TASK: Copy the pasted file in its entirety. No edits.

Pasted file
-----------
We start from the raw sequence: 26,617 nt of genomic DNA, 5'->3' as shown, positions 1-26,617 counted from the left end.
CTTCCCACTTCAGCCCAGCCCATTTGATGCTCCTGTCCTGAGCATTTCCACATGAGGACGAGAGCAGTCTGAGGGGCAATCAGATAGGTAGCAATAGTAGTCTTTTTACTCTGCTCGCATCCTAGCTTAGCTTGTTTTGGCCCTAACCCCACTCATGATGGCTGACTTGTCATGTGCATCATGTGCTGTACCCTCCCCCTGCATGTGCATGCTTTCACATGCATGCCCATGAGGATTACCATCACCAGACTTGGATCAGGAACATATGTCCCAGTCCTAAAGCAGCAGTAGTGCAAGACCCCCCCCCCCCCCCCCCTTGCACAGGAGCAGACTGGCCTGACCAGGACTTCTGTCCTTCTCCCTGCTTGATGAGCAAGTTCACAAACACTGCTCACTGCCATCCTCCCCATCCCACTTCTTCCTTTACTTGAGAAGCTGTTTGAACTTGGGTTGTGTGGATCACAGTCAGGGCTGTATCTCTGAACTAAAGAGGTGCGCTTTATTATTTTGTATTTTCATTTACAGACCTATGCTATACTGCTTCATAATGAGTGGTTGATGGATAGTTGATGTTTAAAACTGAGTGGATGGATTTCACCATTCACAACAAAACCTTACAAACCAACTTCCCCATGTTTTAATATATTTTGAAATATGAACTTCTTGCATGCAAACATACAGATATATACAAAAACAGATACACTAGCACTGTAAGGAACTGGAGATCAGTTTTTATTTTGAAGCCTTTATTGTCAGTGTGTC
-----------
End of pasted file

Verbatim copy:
We start from the raw sequence: 26,617 nt of genomic DNA, 5'->3' as shown, positions 1-26,617 counted from the left end.
CTTCCCACTTCAGCCCAGCCCATTTGATGCTCCTGTCCTGAGCATTTCCACATGAGGACGAGAGCAGTCTGAGGGGCAATCAGATAGGTAGCAATAGTAGTCTTTTTACTCTGCTCGCATCCTAGCTTAGCTTGTTTTGGCCCTAACCCCACTCATGATGGCTGACTTGTCATGTGCATCATGTGCTGTACCCTCCCCCTGCATGTGCATGCTTTCACATGCATGCCCATGAGGATTACCATCACCAGACTTGGATCAGGAACATATGTCCCAGTCCTAAAGCAGCAGTAGTGCAAGACCCCCCCCCCCCCCCCCCTTGCACAGGAGCAGACTGGCCTGACCAGGACTTCTGTCCTTCTCCCTGCTTGATGAGCAAGTTCACAAACACTGCTCACTGCCATCCTCCCCATCCCACTTCTTCCTTTACTTGAGAAGCTGTTTGAACTTGGGTTGTGTGGATCACAGTCAGGGCTGTATCTCTGAACTAAAGAGGTGCGCTTTATTATTTTGTATTTTCATTTACAGACCTATGCTATACTGCTTCATAATGAGTGGTTGATGGATAGTTGATGTTTAAAACTGAGTGGATGGATTTCACCATTCACAACAAAACCTTACAAACCAACTTCCCCATGTTTTAATATATTTTGAAATATGAACTTCTTGCATGCAAACATACAGATATATACAAAAACAGATACACTAGCACTGTAAGGAACTGGAGATCAGTTTTTATTTTGAAGCCTTTATTGTCAGTGTGTC